John Lydon, the anti-establishment superstar who led Britain’s punk movement and sang about anarchy, is to be celebrated with the “Icon Award” at the annual BMI London Awards in London.
The former Sex Pistols frontman, who’s better known as Johnny Rotten, will be honored at a ceremony on October 15, recognition for his “unique and indelible influence on generations of music makers.”
In a statement BMI president and CEO Del Bryant comments, “John Lydon is a true icon whose influence on music, fashion and art has been felt around the world. We are very pleased to recognize his impact on popular culture and his outstanding musical contributions with the BMI Icon Award.”
Lydon's career has certainly been unique -- and controversial. For many, his is the face of Britain’s punk scene in the ‘70s. Lydon penned the Sex Pistols’ singles including “Anarchy in the UK,” “God Save the Queen,” “Pretty Vacant,” and “Holidays in the Sun,” taken from the band’s legendary -- and only album -- "Never Mind The Bollocks, Here’s The Sex Pistols."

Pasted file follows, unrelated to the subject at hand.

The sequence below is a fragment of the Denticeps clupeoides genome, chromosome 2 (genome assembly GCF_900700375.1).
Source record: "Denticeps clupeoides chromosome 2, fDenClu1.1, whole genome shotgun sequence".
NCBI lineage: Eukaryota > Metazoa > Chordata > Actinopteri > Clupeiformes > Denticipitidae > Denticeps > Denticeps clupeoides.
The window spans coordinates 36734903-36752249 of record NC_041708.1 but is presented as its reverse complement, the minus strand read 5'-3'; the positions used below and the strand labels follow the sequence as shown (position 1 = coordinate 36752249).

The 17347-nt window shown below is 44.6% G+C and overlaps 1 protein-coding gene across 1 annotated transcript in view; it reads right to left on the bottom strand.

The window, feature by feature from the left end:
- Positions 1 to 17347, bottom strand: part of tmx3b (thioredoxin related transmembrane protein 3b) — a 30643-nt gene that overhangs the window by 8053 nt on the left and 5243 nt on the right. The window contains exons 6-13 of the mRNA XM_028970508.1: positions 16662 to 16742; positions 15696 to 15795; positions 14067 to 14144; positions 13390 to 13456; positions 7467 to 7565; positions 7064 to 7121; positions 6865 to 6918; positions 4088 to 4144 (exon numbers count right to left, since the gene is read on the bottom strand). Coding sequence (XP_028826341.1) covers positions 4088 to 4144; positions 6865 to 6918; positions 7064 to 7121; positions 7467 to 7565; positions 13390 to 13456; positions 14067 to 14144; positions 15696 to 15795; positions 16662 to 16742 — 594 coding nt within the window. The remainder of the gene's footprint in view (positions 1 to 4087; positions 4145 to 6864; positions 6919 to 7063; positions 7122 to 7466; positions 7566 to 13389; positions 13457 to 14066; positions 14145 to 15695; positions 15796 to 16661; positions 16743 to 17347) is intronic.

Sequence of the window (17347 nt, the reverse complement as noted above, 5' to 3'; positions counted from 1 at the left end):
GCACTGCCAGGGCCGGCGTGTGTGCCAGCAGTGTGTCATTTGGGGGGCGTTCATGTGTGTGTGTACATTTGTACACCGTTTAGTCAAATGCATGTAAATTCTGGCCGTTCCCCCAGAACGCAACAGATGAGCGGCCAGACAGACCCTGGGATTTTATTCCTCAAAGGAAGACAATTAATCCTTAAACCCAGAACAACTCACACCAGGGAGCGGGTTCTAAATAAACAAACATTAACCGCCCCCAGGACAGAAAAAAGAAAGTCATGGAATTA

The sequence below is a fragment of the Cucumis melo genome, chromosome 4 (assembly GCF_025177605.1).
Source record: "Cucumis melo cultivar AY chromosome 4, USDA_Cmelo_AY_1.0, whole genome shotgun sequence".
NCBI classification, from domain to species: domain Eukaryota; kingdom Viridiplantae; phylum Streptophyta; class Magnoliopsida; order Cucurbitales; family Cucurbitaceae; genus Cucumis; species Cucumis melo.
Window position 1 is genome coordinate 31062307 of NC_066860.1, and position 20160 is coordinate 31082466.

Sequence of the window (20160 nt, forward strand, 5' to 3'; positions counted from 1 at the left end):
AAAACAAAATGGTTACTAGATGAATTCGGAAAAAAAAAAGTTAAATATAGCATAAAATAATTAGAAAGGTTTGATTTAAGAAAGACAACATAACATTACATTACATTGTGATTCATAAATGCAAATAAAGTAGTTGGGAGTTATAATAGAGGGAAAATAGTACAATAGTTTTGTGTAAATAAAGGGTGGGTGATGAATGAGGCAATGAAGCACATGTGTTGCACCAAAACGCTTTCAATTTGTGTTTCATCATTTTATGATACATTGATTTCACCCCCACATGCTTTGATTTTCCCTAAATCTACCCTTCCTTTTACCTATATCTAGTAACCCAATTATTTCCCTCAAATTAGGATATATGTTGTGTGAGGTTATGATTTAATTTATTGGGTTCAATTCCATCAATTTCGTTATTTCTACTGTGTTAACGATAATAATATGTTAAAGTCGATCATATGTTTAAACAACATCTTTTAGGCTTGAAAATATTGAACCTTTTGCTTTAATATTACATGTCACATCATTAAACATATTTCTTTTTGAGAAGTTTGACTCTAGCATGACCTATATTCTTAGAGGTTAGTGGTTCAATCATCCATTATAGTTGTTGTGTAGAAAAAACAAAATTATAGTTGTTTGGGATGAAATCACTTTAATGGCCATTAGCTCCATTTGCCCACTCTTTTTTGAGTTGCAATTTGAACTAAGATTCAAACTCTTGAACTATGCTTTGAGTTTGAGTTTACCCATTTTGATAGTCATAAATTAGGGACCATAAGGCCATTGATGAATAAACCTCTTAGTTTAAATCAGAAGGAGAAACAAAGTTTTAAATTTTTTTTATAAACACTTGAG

If there’s one defining moment from Lydon’s early career, it was his notorious appearance on Bill Grundy's sedate "Today" show back in 1976.
Flanked by members of the Sex Pistols, Rotten and his pals turned the air blue with a string of expletives. A public outcry ensued, Grundy’s career was in tatters and EMI was pressured to drop the band -- which the music company ultimately did. Today, it’s still an extraordinary outcome for what were a few naughty words on national TV.
Lydon left the Pistols in 1978 to form his own band, Public Image Ltd, which produced eight studio albums and a host of singles, including “Rise."
In 2012, Lydon and PiL released their first album in 20 years, “This Is PiL,” and hit the road in support of it.
Lydon will join an elite list of previous BMI “Icon Award” honorees that includes Ray Davies, Steve Winwood, Van Morrison, Donovan, Don Black and Bryan Ferry and Queen.